Page 2 of 4 FirstFirst 1234 LastLast
Results 16 to 30 of 56

Thread: Table Saw Questions

  1. #16
    Join Date
    Apr 2013
    Location
    Okotoks AB
    Posts
    1,374
    Quote Originally Posted by Mike Kees View Post
    I would completely agree with the consensus except for one minor point. I have a cast iron router wing on the left side of my jobsite saw,and much prefer this location. This may or may not work with the direction of tilt and handles for saw in the way. If it does it works very well.
    I'd like to have my router table on the left side, but that's where the motor bulge is.

  2. #17
    Join Date
    Mar 2011
    Location
    Rochester, Minn
    Posts
    106
    I would look at used. Scanning the local Craigslist (southern Minn) I found 2 PM 66 and a Delta unisaw, from 850 to $1200. You are in the same general part of the country so I would expect the similar. I have a 1947 unisaw myself with a 1HP motor, and I am almost never wanting, so I personally don't get quite as excited by HP. A solid, heavy, immobile cabinet beats power: you end up cutting the wood instead of fighting it. (FYI, I mostly use cherry, walnut or maple, building furniture for wife and kids.)

    I'll agree with others that a track saw is the best way to deal with the first stage of plywood breakdown. I don't have to move my saw and have a very nice outfeed, and I still find pushing a 4x8 sheet across the unisaw to be far too clumsy.
    I made a cutting table for the track saw, 2 7' side rails and 5 3' connectors, 2x4s set on edge will all screws 1" below the surface, and a pair of what I call "church table" folding legs from the big box store. A simple open frame, without a top. It's light, takes very little space stored (hang on the wall) and can be set up in 1-2 minutes. I set the track saw be 1/8" too deep, and still I'll be worn out long before the table is.
    Last edited by Terry Therneau; 10-08-2019 at 10:35 PM.

  3. #18
    Join Date
    Jul 2016
    Location
    Lebanon, TN
    Posts
    394
    I agree with the other on breaking down a 3/4" sheet of 4'x8', much easier to do with a track saw.

    I bought my first table saw back in 2014. It was a 32" SawStop PCS 1.75HP saw. I had to put it away when I was done for the day, so my wife could park her car. The SawStop mobile base made this super easy. I made a fold down outfield table to allow the saw to be pushed up tight against the wall.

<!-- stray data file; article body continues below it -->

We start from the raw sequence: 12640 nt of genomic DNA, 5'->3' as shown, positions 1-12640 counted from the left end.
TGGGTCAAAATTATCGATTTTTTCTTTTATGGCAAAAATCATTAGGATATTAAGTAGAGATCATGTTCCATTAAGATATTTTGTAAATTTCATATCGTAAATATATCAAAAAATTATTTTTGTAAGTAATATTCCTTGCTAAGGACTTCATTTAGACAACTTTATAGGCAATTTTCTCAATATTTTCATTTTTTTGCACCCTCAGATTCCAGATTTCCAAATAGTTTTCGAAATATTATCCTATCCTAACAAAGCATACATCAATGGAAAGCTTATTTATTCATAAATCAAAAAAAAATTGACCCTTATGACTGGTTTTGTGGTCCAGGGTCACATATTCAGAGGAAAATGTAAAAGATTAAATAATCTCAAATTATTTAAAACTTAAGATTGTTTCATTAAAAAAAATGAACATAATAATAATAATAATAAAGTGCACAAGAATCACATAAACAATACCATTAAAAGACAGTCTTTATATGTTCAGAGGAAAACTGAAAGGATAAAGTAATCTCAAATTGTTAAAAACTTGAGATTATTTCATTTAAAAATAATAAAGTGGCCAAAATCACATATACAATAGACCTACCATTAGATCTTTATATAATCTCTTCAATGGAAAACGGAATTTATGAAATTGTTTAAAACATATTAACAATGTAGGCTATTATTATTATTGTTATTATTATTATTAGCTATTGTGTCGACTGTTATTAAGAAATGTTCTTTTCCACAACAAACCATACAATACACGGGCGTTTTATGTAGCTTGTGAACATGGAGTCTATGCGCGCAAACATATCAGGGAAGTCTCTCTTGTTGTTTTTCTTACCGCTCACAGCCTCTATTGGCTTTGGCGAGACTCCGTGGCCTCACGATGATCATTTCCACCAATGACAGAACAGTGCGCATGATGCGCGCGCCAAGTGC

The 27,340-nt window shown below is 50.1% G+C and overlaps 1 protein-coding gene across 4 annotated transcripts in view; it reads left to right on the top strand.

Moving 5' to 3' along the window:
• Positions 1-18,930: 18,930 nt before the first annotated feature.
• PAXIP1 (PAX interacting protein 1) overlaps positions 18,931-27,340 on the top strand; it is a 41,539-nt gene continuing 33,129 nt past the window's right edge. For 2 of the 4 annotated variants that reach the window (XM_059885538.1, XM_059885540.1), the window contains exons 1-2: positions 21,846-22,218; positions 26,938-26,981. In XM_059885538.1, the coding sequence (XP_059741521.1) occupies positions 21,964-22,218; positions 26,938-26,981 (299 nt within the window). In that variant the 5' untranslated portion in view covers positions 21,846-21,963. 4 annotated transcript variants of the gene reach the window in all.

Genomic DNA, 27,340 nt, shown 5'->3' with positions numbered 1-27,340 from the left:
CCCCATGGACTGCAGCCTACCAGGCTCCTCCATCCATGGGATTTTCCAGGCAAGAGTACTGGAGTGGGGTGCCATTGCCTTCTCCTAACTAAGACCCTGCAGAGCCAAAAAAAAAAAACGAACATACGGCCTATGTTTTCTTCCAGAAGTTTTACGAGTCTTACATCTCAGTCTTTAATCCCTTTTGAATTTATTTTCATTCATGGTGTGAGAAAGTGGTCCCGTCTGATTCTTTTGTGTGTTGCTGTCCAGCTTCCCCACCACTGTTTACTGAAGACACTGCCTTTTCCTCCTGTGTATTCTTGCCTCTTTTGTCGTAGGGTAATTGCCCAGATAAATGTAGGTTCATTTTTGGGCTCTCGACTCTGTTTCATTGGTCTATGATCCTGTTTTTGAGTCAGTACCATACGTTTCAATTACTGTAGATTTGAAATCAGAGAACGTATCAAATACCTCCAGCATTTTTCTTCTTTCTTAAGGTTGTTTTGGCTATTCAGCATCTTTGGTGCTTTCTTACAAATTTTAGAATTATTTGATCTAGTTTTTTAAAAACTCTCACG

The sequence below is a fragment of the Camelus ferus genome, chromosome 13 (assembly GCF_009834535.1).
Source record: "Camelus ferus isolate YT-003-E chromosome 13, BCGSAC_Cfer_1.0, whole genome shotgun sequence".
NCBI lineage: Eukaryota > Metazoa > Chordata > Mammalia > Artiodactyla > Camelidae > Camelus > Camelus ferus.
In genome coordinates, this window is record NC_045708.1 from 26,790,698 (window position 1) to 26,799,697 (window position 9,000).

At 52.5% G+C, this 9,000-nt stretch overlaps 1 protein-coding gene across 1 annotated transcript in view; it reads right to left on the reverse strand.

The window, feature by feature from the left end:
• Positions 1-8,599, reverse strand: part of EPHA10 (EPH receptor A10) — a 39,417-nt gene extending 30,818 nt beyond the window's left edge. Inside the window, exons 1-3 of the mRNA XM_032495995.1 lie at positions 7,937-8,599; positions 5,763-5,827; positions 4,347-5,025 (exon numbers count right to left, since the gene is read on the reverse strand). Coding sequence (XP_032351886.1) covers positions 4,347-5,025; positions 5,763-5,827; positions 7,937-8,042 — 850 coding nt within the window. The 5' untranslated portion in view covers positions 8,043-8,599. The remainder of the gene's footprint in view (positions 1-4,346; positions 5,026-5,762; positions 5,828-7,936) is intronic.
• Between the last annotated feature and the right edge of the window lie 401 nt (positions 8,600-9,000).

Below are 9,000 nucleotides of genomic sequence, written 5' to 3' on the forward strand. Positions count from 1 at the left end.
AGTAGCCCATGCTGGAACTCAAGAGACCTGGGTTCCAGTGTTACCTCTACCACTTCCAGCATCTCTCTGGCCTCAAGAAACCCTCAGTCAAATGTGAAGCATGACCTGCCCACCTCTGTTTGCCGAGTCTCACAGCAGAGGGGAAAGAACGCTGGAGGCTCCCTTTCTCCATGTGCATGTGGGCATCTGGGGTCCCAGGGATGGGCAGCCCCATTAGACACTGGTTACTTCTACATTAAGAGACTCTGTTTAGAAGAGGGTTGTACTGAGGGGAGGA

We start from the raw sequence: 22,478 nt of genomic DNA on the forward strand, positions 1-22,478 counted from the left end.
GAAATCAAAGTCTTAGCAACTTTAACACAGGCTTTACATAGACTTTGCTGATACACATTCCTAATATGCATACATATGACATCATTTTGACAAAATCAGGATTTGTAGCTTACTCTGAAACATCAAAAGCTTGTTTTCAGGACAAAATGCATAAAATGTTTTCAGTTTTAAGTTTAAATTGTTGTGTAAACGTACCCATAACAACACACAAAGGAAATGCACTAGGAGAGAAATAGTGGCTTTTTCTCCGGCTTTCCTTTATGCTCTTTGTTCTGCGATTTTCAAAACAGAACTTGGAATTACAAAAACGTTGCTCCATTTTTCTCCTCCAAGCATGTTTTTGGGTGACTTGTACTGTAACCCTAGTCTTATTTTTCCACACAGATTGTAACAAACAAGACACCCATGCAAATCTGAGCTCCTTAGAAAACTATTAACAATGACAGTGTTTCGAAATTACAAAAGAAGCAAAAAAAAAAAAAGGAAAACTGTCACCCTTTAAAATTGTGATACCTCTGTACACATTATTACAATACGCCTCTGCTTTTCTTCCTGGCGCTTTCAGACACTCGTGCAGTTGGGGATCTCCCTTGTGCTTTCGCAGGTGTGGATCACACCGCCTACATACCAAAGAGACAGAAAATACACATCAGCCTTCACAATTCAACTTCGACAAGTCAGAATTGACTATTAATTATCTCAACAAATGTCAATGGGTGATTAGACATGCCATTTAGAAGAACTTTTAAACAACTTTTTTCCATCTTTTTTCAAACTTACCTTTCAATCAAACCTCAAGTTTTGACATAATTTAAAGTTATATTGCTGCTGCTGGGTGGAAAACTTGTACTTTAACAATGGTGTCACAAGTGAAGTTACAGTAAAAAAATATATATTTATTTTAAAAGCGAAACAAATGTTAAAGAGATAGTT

Here you can see all my tools pushed up against the wall (SawStop in the center of the picture).




    Last year I swapped out the motor for a 3HP 220v. Very easy to do, took me about 30 minutes.

    I also swapped out the fence for an Incra LS Positioner and added a router table to the right side of the saw.



    Here is the Saw in router mode. You unbolt the Incra LS Positioner and rotate it 180 degrees, takes about 30 seconds. It has positive stops to align it for both saw and router mode.



    I've also just made and extension wing for the left side of the blade, for work support and saw related tool storage.






    While some of this is impractical for a saw that needs to be mobile, don't sell yourself short on a tool that you'll probably have for the next 10-15 years and like me, your location may change where you have a little more room to do other things with your saw.
    Last edited by ChrisA Edwards; 10-09-2019 at 2:59 PM.

  4. #19
    Join Date
    Oct 2019
    Location
    East Tennessee gazing at the Great Smoky Mountains
    Posts
    13
    Thanks to all for the additional info.


    Nice toys, Chris. Can I be an heir?

    Terry, I missed-out on a couple Unisaws for the right price on CL. In my ignorance, I was unsure when Delta quality went downhill and let them sit on CL for too long. When I decided to message one of the owners, poof, it was gone; as was the other. Most of the saws within 200 miles of Knoxville are contractor saws, either Craftsman or fold-ups. The cabinet saws seem kind of pricey in my area and after upgrades, I would probably be over $2K... But, there is always that great find, right?

    I have a little time to wait for the great find, but if I am forced to go new, I am thinking about the Griz G1023RLWX: https://www.grizzly.com/products/Gri...-Saw/G1023RLWX. What does the community think about the merits and downfalls of this saw, if I may ask?

    Thanks,
    J

  5. #20
    Join Date
    Mar 2003
    Location
    SE PA - Central Bucks County
    Posts
    49,988
    The Grizzly 1023 series has been around for a long time and it's a sturdy saw.
    --

    The most expensive tool is the one you buy "cheaply" and often...

  6. #21
    Join Date
    May 2014
    Location
    Alberta
    Posts
    1,132
    One of my friends,an ex-employee bought one about a year ago.I was really impressed by it,actually I think they are every bit as good as a Unisaw.

  7. #22
    Join Date
    May 2008
    Location
    MA
    Posts
    1,752
    Quote Originally Posted by Jim Becker View Post
    The Grizzly 1023 series has been around for a long time and it's a sturdy saw.
    Had this saw for years and was very pleased with it. Had I not purchased a slider, I would still have it. (the only other option for me would be a saw stop)